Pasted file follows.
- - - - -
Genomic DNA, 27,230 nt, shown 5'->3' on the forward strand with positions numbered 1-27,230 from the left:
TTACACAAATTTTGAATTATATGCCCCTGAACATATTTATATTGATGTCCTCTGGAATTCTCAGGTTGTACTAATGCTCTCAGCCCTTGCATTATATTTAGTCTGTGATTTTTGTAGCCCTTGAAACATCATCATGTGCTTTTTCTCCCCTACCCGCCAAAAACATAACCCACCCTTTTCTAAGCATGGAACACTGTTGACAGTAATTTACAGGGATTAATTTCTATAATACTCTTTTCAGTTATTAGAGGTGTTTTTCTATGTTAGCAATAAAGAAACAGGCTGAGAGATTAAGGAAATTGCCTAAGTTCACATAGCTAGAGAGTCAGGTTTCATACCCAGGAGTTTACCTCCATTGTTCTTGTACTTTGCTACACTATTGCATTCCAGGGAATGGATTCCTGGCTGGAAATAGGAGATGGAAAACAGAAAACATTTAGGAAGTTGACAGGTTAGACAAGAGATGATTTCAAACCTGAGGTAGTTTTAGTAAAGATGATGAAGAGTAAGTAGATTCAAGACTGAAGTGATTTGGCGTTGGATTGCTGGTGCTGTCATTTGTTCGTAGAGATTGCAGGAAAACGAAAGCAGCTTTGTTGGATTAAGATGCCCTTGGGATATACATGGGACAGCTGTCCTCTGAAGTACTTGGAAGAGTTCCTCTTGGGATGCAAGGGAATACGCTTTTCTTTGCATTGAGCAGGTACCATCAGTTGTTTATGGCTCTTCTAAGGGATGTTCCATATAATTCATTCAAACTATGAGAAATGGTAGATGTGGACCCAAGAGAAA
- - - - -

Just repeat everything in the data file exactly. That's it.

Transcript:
Genomic DNA, 27,230 nt, shown 5'->3' on the forward strand with positions numbered 1-27,230 from the left:
TTACACAAATTTTGAATTATATGCCCCTGAACATATTTATATTGATGTCCTCTGGAATTCTCAGGTTGTACTAATGCTCTCAGCCCTTGCATTATATTTAGTCTGTGATTTTTGTAGCCCTTGAAACATCATCATGTGCTTTTTCTCCCCTACCCGCCAAAAACATAACCCACCCTTTTCTAAGCATGGAACACTGTTGACAGTAATTTACAGGGATTAATTTCTATAATACTCTTTTCAGTTATTAGAGGTGTTTTTCTATGTTAGCAATAAAGAAACAGGCTGAGAGATTAAGGAAATTGCCTAAGTTCACATAGCTAGAGAGTCAGGTTTCATACCCAGGAGTTTACCTCCATTGTTCTTGTACTTTGCTACACTATTGCATTCCAGGGAATGGATTCCTGGCTGGAAATAGGAGATGGAAAACAGAAAACATTTAGGAAGTTGACAGGTTAGACAAGAGATGATTTCAAACCTGAGGTAGTTTTAGTAAAGATGATGAAGAGTAAGTAGATTCAAGACTGAAGTGATTTGGCGTTGGATTGCTGGTGCTGTCATTTGTTCGTAGAGATTGCAGGAAAACGAAAGCAGCTTTGTTGGATTAAGATGCCCTTGGGATATACATGGGACAGCTGTCCTCTGAAGTACTTGGAAGAGTTCCTCTTGGGATGCAAGGGAATACGCTTTTCTTTGCATTGAGCAGGTACCATCAGTTGTTTATGGCTCTTCTAAGGGATGTTCCATATAATTCATTCAAACTATGAGAAATGGTAGATGTGGACCCAAGAGAAA